'In the Locked Room' sets an eternal story of a love triangle on the Sussex coast. It's based partly on a short story by Thomas Hardy and infused with the poetry of David Harsent, who writes the libretto. But the sum here is far, far greater than the total of the parts. This relatively predictable-seeming situation is wound into a gripping psychological drama, further enhanced by its music and staging. The psychological claustrophobia is mimicked by the use of a doll's house to represent the Sussex house where they all live.
Huw Watkins's music subtly enhances the story to further intensify its already powerful narrative. Scottish Opera's mini-series of mini-operas are all well worth seeing, but this is the jewel in the crown. Overstretched City financier Stephen negotiates the use of a seaside home with his wife Ella, who stays at home tending the garden and reading. Stephen becomes more and more wrapped up in his work, and his neglected wife turns for solace to poetry she has found, whch turns out to be written by a mysterious occupant of a room, which is always locked, in the buidling where they live. Ella withdraws further and further into her fantasies about the absent poet, eventually meeting him with predictably tragic consequences for all of them. There's a Shakespearian-style sub-plot where the greater similarity Stephen has with their business-like landlady than with the dreamy Ella is subtly pointed up from time to time.
Paul Curievici (raved in Chelsea Opera Group's La forza del destino here) as Stephen has the least sympathetic character but a very enjoyable voice. In a generous double bill, this delightful and intense vignette is followed by a slower-moving enactment of the horrors of war. It's an updating of some of the messages of the War Poets of a century ago, and the use of Plato's words, “Only the dead have seen the end of war,” reminds us that this theme too is a perennial one for humanity.
Stuart McRae – a pupil of James MacMillan (whose opera Clemency was reviewed here) - is known for his writing for the cinema, and the music and staging here have strong cinematic elements. 'Ghost Patrol', like 'In the Locked Room' is also in many ways a love triangle situation, but not so much one between a woman and two men (although this is one plot element, it is overall a relatively minor one) but a man torn between his love for a woman on the one hand and the camaraderie and structure of military life on the other. Both Alasdair and Sam are former soldiers having difficulty adjusting to civilian life. Alasdair is apparently more successful than Sam, running a bar, where the action is set, in an unspecified garrison town. The more unfortunate soldier breaks in by night, and the opera opens on a very exciting scene where a man clad only in underpants wrestles with a masked intruder. After a brief struggle, they soon recognise each other though as comrades from army days.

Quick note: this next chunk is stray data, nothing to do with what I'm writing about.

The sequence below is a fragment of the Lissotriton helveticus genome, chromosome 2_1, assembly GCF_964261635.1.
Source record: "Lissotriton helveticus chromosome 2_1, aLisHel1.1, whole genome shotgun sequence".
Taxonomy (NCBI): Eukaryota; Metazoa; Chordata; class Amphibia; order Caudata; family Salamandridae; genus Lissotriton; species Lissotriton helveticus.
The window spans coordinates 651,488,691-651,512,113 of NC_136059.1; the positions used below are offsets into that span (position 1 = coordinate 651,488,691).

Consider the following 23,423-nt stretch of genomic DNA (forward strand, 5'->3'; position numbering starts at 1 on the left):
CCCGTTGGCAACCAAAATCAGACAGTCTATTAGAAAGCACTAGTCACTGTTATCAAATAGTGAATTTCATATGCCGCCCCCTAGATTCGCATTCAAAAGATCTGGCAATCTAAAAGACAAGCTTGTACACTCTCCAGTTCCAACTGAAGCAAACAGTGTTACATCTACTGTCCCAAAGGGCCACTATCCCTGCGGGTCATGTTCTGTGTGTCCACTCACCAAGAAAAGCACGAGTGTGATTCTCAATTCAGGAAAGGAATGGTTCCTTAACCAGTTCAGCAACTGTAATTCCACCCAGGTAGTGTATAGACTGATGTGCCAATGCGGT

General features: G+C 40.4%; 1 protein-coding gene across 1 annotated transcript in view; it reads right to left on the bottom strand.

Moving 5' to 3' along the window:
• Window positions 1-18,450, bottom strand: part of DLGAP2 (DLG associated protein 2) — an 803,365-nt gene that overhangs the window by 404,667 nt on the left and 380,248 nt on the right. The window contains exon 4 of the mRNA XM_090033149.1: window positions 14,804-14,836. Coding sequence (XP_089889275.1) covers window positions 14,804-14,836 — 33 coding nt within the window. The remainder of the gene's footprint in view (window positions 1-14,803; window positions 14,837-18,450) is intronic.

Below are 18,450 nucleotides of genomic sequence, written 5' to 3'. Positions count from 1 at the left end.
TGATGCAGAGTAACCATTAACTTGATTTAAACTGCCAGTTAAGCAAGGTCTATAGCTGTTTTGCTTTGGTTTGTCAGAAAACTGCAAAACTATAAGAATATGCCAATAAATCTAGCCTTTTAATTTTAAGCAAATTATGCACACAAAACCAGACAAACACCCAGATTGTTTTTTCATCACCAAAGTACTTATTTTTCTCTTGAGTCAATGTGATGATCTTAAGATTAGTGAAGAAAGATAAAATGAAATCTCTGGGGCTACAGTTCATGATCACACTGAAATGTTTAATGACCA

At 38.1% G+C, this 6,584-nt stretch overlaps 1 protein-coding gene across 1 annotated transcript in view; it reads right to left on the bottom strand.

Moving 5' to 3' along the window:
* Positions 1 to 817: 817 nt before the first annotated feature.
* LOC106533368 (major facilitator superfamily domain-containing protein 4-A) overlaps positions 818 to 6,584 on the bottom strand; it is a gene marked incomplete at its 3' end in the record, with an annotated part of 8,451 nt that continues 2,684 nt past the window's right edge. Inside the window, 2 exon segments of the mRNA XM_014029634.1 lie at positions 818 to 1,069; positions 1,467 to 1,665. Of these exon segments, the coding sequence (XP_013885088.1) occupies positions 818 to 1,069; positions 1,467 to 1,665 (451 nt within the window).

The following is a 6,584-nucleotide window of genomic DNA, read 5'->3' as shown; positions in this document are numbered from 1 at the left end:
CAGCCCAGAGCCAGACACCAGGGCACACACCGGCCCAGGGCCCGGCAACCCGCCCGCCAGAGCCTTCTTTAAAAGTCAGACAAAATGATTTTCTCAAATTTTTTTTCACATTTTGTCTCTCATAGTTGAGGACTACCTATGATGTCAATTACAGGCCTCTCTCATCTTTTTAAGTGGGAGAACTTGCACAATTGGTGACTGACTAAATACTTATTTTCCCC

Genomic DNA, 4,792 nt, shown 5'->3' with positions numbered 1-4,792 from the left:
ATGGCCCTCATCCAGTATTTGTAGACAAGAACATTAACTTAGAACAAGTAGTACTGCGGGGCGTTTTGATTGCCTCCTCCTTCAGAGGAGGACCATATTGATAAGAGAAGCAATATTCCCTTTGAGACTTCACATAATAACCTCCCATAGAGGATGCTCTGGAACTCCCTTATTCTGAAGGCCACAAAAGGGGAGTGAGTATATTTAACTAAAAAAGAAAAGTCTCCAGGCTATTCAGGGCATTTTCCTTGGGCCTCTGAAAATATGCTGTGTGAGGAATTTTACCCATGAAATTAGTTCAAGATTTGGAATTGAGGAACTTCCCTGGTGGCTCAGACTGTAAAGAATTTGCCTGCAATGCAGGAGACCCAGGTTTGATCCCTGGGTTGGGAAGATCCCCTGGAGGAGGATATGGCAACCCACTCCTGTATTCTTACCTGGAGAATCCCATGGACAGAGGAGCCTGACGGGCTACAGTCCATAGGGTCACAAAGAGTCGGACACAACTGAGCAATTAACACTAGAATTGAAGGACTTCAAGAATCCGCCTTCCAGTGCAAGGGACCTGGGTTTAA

The arrival of the bartender's girlfriend, Vicki, onto the scene quickly reveals though that he too is frequently awakened by nightmares, he too is affected by what might now be termed 'combat stress' or 'post traumatic stress disorder'. Both are torn between missing army life and being haunted by the horrors of war. Vicki, the girlfriend, is a strong and bitter woman, militantly (pun intended) opposed to war. Yet it is never explained why then she makes her life with an ex-soldier. She urges the men to embrace peace and make a new life, but she has only a rather limited life as a pub entertainer, which with further irony involves an act where she dresses up in military uniform as a forces sweetheart of the 1940s (again this device emphasises the timelessness of the opera's message). These unresolved issues, combined with her repetitive and at times unsubtle polemic, make this character less than entirely satisfactory. Jane Harrington, who has trained both as an actress and at the Royal College of Music, is very good in this role, notwithstanding its intrinsic limitation. As before, there is a generally high standard of performances from all the singers and musicians. There's another Edinburgh performance tomorrow (2nd September) on the final day of the Festival, but it's sold out and has been for some time. There's another chance to see this programme in Glasgow, and both operas will be in London later in the year.
Edinburgh International Festival, Traverse Theatre
'In the Locked Room'
Huw Watkins – music, David Harsent – libretto
Ruby Hughes – Ella, Hakan Vramsmo – Pascoe, Paul Curievici – Stephen, Louise Winter – Susan
The Orchestra of Scottish Opera, Michael Rafferty - Conductor, Michael McCarthy - Director
Stuart McRae - music, Louise Welsh – libretto
James McOran-Campbell – Alasdair, Nicholas Sharratt – Sam, Jane Harrington - Vicki, The Orchestra of Scottish Opera, Michael Rafferty - Conductor, Matthew Richardson - Director